Can't shut us down
GVSU left mostly unaffected by federal government shutdown
The pandemonium of a government shutdown is seen well beyond the limits of Washington, including
at the secluded Allendale Campus of Grand Valley State University.
However, considering the school’s identity as a public institution, the effects aren’t as direct as one
“Current students will see no effect from the federal shutdown; classes, housing, dining, student
services, and normal university operations are state—not federal—functions,” said Matt McLogan, vice
president of University Relations at GVSU. “Grand Valley has contracts with the federal government;
examples are TRIO, the small business outreach program (SBTDC), and selected research projects. So
far, work in these activities continues and no university employees have been impacted by the federal
The GVSU community could feel the effects outside the academic sphere, though.
“It’s not so much how it affects GVSU, but everyone as individuals,” said Whitt Kilburn, associate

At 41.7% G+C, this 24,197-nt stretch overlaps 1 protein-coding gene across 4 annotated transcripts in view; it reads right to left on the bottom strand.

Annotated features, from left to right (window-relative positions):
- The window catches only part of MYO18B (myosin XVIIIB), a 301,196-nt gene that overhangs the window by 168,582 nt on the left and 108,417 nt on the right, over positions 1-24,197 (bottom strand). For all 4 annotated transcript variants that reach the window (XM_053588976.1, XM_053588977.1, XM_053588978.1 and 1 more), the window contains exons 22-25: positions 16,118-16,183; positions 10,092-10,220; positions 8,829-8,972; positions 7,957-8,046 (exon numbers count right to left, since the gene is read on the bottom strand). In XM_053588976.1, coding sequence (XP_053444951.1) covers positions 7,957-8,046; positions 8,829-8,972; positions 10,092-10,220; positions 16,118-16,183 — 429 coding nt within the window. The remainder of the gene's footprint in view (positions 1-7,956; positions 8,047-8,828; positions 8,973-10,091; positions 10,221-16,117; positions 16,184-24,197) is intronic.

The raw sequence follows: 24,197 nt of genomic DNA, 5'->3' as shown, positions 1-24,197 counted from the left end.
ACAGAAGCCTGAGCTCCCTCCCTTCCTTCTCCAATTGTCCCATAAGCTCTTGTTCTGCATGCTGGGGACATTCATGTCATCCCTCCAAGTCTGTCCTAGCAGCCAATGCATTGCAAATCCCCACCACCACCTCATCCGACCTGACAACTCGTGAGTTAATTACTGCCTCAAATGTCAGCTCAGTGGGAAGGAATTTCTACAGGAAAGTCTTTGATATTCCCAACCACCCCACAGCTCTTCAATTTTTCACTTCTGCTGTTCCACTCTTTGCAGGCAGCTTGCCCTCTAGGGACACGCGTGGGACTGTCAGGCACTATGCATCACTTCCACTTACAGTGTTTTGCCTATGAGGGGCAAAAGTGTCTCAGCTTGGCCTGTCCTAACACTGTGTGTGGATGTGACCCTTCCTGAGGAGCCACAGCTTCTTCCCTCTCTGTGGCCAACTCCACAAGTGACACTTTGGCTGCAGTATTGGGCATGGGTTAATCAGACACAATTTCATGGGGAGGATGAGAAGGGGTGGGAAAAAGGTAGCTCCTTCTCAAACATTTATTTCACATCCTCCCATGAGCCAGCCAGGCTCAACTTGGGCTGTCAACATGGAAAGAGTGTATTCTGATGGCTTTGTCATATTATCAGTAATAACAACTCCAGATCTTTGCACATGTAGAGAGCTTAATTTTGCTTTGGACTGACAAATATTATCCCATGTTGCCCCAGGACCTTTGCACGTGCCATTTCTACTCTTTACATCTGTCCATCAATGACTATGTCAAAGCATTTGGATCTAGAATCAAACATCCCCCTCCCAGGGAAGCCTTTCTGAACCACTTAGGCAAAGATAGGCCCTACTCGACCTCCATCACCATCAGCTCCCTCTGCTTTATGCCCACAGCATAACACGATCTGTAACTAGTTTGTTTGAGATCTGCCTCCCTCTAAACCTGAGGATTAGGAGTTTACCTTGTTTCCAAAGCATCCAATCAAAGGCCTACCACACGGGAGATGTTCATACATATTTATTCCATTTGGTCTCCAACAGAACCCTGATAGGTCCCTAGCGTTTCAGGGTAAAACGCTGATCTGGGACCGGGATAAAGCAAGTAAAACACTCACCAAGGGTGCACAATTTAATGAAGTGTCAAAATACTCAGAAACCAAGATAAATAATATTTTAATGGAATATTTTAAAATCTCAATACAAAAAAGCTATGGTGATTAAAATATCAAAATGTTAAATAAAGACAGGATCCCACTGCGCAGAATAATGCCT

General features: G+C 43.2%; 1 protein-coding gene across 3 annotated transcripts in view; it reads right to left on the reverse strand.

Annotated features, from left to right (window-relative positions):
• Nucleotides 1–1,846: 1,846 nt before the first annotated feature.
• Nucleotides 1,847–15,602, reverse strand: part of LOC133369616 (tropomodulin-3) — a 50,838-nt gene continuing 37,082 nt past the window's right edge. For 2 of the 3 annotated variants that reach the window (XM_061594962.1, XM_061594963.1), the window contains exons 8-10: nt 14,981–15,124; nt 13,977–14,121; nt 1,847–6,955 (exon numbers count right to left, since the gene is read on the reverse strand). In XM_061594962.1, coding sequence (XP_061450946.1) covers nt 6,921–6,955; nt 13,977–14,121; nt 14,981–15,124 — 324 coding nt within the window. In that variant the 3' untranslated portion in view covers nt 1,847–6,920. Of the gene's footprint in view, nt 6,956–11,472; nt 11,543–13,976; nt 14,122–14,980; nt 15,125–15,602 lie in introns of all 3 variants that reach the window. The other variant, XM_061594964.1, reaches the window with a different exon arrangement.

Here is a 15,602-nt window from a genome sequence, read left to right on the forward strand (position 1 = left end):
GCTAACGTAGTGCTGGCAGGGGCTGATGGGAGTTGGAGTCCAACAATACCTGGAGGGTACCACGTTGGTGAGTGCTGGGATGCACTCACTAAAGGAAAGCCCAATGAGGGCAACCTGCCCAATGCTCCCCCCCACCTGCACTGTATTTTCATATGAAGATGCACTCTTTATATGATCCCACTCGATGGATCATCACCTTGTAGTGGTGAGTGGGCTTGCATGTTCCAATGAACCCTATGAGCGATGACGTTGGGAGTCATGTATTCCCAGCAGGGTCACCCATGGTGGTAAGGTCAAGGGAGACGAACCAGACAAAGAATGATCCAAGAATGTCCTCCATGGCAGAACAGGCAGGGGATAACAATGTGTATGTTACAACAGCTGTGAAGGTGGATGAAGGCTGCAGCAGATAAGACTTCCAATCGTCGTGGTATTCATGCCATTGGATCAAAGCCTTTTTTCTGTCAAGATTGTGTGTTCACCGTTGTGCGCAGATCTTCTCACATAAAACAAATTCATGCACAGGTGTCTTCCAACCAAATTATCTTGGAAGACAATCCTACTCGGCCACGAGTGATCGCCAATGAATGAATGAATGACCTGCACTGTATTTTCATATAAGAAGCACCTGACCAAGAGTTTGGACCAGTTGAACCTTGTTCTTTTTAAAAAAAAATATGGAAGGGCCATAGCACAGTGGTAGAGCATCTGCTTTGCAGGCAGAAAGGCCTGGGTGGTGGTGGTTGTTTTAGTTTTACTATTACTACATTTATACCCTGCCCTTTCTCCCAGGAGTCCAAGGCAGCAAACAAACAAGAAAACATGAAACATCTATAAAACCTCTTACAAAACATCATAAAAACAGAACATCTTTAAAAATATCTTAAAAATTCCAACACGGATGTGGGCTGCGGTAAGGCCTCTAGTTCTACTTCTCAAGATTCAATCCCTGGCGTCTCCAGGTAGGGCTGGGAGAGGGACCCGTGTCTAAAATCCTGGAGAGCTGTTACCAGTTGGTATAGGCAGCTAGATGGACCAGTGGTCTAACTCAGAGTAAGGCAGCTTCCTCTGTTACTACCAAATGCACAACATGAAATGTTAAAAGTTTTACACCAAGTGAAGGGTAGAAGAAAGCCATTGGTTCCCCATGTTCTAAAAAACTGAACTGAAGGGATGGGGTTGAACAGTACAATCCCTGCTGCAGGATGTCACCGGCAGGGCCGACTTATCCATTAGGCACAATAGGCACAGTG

professor of political science. “Flu season is almost upon us, but the Center for Disease Control has to
stop its flu vaccine program. Food safety, air and water quality monitoring from the Environmental
Protection Agency and the Department of Agriculture has been reduced.”
Professor research could also be halted with a cut-off of federal information.
“Perhaps most generally, anyone reliant on access to data provided by the federal government is
affected,” Kilburn said. “Businesses and individuals who use data from the U.S. Census Bureau, for
example, will find that data access is suspended. Various websites used to access census and survey
data are down.”
Kilburn added that some GVSU students will feel the effects more than others.
“Student veterans could lose benefits if the shutdown continues for more than two weeks,” he said.
“Any GVSU education students who study, teach or assist with Head Start programs could see that as
Head Start programs begin to close, their education is affected. Students who receive disability
benefits from the federal government could lose support.”
The effects may not be so direct, either.
“Health sciences students could be affected by a shutdown at the National Institutes of Health. For
example, clinical research trials and grant funding operations are halted,” Kilburn said.
As more consequences come to light, McLogan said the university is monitoring them daily to gain a
better understanding of how the GVSU community could be impacted.